Pseudonym PAUL CRUM

Roger was the elder son of Charles Pettiward and his wife, Eliza Mary Gamlen who married in 1904. He was born at Finborough Hall, Stowmarket and had a younger brother and two sisters. In 1911, the Pettiwards employed eleven indoor staff.

On his fourth birthday, the Scouts lit a bonfire in the grounds and Roger came out of the house to thank them. The Scouts were, then, given tea in the servants’ quarters.

On his twenty-first birthday, there were celebrations in the village hall [Pettiward Hall] attended by most of the village. He was presented with a gold watch and cigarette case from the parishioners.

Roger was educated at Eton and matriculated in 1925. He read Agriculture and graduated in 1929. He went on to study art for a year at the Vienna State Academy and the Munich State Academy from 1929 to 1930. He studied at the Slade from 1930 until 1932.

On 18 June 1932, Roger sailed on the Andalucia Star to Rio de Janeiro with the expedition organised by Peter Fleming, ostensibly to search for the British explorer, Percy Harrison Fawcett, who had disappeared in the Brazilian jungle in 1925. In addition to Roger, the party consisted of Paul Robert Churchyard aged 25, Paul Churchyard 74, Noel Edward Vere Skeffington Smyth, 24, Walter C. Blunt- Mackenzie, 26 all giving their residence as The Cavendish Hotel, and W. Robert Peter Fleming aged 25 living at 118 Cheyne Walk. None of them had any occupation. With them was Arthur Charles Humphries a 34-year-old chauffeur from Staffordshire. They all travelled First Class. Following the expedition, Fleming wrote “Brazilian Adventure”.

Charles Pettiward died in 1933 and Roger inherited the estate which was sold in 1935.

Roger married Diana Berners-Wilson in the summer of 1935. They spent their honeymoon in North America. Leaving England on 1 July for St. John’s Newfoundland, they returned to Southampton from New York, on 16 September. They lived at 10 High Street, Highgate, N6. Their son was born in 1936 at Great Finborough, Stowmarket.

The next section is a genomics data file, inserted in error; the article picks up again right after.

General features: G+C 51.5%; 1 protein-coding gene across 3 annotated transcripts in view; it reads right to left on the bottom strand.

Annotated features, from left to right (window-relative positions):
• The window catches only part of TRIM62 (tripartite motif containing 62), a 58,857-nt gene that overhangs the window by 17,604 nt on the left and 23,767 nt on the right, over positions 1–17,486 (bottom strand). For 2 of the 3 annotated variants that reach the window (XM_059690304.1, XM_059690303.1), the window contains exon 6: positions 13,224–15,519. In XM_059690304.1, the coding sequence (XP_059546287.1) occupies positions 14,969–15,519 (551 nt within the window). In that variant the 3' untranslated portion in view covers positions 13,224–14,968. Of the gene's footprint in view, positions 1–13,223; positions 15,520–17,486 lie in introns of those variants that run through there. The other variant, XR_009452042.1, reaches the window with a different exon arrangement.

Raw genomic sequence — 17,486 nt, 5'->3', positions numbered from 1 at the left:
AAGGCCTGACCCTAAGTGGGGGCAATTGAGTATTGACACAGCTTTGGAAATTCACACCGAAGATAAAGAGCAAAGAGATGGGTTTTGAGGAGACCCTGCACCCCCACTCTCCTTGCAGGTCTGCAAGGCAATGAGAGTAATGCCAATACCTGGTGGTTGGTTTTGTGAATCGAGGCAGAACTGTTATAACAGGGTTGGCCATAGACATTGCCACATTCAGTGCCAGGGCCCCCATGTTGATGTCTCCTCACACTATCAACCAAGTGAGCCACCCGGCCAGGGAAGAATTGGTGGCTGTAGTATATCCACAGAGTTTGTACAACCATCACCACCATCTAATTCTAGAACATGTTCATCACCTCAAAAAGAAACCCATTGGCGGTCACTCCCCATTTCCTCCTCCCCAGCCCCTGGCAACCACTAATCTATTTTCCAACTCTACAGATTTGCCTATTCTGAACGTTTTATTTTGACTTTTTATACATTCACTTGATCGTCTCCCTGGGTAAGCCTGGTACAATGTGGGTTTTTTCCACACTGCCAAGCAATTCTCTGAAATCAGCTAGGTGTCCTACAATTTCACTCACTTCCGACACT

In 1938, Roger commissioned Tayler and Green to design a house in Highgate. The three-storeyed, open-plan house was Tayler & Green's first work. Sophisticated as a first work, it was one of the first houses to react against concrete construction in favour of a mature modernism. With its strip windows and circular staircase drum, its influences are those of Dutch and German modernism, yet it was built of brick - rendered a careful shade of terracotta - and its windows, specially imported from Switzerland, were timber. It provided a large studio-living room with living accommodation attached, which occupied the whole of the second floor. It was completed in 1939. [The Studio House, Duke's Head Yard, Highgate High Street, N6 5JQ is listed.]

Under his pseudonym of Paul Crum, Roger achieved much fame as a cartoonist.

He was gazetted to the Bedfordshire and Hertfordshire Regiment on 5 March 1940 and was killed whilst leading a commando troop on German coastal guns during the allied attack on Dieppe on 19 August 1942.

He is commemorated on the Brookwood Memorial Panel 10. Column 2.

His wife was living at Long Hanborough, Oxfordshire. She remarried in 1950.

An obituary at the time of his death said,

“He was a model Englishman: 6 feet 5 inches tall, well-bred, but a gentleman by nature, surreally humorous in the face of adversity, adventurous in peace-time, heroic in war.

His cartoons, which he signed Paul Crum, eschewed force for the gentle perception of character and situation, expressed in elegant compositions of easy fluid lines. His sparkling future is easily imagined and sorely missed.”